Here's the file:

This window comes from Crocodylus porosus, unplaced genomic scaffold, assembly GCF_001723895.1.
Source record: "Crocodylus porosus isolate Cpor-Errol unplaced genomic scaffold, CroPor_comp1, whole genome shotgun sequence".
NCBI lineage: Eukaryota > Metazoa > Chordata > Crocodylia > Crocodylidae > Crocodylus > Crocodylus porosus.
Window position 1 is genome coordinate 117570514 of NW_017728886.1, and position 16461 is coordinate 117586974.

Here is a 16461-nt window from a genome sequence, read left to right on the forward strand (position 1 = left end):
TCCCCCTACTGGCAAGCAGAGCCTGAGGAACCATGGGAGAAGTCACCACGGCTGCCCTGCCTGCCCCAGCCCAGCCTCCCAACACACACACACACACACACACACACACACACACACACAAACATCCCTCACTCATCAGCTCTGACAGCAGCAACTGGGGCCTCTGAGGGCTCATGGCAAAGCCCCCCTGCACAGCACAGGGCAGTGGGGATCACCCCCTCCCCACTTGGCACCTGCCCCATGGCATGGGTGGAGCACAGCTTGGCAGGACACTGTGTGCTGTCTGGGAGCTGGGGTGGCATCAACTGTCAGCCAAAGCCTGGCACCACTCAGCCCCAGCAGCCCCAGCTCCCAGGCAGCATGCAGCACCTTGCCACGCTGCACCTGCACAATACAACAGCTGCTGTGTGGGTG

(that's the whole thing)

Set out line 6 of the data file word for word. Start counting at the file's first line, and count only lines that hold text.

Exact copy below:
TCCCCCTACTGGCAAGCAGAGCCTGAGGAACCATGGGAGAAGTCACCACGGCTGCCCTGCCTGCCCCAGCCCAGCCTCCCAACACACACACACACACACACACACACACACACACACACAAACATCCCTCACTCATCAGCTCTGACAGCAGCAACTGGGGCCTCTGAGGGCTCATGGCAAAGCCCCCCTGCACAGCACAGGGCAGTGGGGATCACCCCCTCCCCACTTGGCACCTGCCCCATGGCATGGGTGGAGCACAGCTTGGCAGGACACTGTGTGCTGTCTGGGAGCTGGGGTGGCATCAACTGTCAGCCAAAGCCTGGCACCACTCAGCCCCAGCAGCCCCAGCTCCCAGGCAGCATGCAGCACCTTGCCACGCTGCACCTGCACAATACAACAGCTGCTGTGTGGGTG